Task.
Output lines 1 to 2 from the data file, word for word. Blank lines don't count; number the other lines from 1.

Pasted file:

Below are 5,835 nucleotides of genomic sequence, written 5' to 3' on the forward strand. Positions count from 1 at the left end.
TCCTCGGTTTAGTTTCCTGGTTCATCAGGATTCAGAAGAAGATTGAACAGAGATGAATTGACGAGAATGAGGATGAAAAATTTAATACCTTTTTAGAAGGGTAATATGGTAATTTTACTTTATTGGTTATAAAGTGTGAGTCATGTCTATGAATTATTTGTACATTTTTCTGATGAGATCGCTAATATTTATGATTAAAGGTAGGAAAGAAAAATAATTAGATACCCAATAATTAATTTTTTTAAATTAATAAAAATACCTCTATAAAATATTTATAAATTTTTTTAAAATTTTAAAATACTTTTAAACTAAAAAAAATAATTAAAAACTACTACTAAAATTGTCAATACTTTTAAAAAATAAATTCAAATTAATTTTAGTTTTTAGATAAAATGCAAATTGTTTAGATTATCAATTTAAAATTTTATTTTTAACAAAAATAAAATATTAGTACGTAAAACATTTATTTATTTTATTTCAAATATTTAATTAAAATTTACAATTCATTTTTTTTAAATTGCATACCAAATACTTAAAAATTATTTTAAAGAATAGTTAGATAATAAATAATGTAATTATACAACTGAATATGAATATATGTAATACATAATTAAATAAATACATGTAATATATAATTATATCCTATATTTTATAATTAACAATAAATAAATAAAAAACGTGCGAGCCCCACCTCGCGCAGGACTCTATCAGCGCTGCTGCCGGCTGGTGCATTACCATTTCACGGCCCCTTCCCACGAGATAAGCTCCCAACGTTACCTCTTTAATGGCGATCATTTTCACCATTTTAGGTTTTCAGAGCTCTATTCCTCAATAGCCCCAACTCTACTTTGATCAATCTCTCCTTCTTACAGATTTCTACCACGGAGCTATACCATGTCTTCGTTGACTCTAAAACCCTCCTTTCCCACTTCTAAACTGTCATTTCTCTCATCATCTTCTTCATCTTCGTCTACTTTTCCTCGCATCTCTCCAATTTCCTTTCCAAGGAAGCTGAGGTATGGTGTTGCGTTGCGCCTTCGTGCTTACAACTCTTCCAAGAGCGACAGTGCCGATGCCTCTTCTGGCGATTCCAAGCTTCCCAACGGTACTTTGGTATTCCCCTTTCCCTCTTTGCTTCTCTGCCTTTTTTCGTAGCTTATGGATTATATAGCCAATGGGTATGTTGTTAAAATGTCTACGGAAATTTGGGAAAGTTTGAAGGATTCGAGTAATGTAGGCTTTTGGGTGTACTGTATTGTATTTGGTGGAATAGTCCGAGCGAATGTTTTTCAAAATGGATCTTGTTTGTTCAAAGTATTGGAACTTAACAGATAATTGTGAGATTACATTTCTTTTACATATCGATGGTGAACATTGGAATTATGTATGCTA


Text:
Below are 5,835 nucleotides of genomic sequence, written 5' to 3' on the forward strand. Positions count from 1 at the left end.
TCCTCGGTTTAGTTTCCTGGTTCATCAGGATTCAGAAGAAGATTGAACAGAGATGAATTGACGAGAATGAGGATGAAAAATTTAATACCTTTTTAGAAGGGTAATATGGTAATTTTACTTTATTGGTTATAAAGTGTGAGTCATGTCTATGAATTATTTGTACATTTTTCTGATGAGATCGCTAATATTTATGATTAAAGGTAGGAAAGAAAAATAATTAGATACCCAATAATTAATTTTTTTAAATTAATAAAAATACCTCTATAAAATATTTATAAATTTTTTTAAAATTTTAAAATACTTTTAAACTAAAAAAAATAATTAAAAACTACTACTAAAATTGTCAATACTTTTAAAAAATAAATTCAAATTAATTTTAGTTTTTAGATAAAATGCAAATTGTTTAGATTATCAATTTAAAATTTTATTTTTAACAAAAATAAAATATTAGTACGTAAAACATTTATTTATTTTATTTCAAATATTTAATTAAAATTTACAATTCATTTTTTTTAAATTGCATACCAAATACTTAAAAATTATTTTAAAGAATAGTTAGATAATAAATAATGTAATTATACAACTGAATATGAATATATGTAATACATAATTAAATAAATACATGTAATATATAATTATATCCTATATTTTATAATTAACAATAAATAAATAAAAAACGTGCGAGCCCCACCTCGCGCAGGACTCTATCAGCGCTGCTGCCGGCTGGTGCATTACCATTTCACGGCCCCTTCCCACGAGATAAGCTCCCAACGTTACCTCTTTAATGGCGATCATTTTCACCATTTTAGGTTTTCAGAGCTCTATTCCTCAATAGCCCCAACTCTACTTTGATCAATCTCTCCTTCTTACAGATTTCTACCACGGAGCTATACCATGTCTTCGTTGACTCTAAAACCCTCCTTTCCCACTTCTAAACTGTCATTTCTCTCATCATCTTCTTCATCTTCGTCTACTTTTCCTCGCATCTCTCCAATTTCCTTTCCAAGGAAGCTGAGGTATGGTGTTGCGTTGCGCCTTCGTGCTTACAACTCTTCCAAGAGCGACAGTGCCGATGCCTCTTCTGGCGATTCCAAGCTTCCCAACGGTACTTTGGTATTCCCCTTTCCCTCTTTGCTTCTCTGCCTTTTTTCGTAGCTTATGGATTATATAGCCAATGGGTATGTTGTTAAAATGTCTACGGAAATTTGGGAAAGTTTGAAGGATTCGAGTAATGTAGGCTTTTGGGTGTACTGTATTGTATTTGGTGGAATAGTCCGAGCGAATGTTTTTCAAAATGGATCTTGTTTGTTCAAAGTATTGGAACTTAACAGATAATTGTGAGATTACATTTCTTTTACATATCGATGGTGAACATTGGAATTATGTATGCTA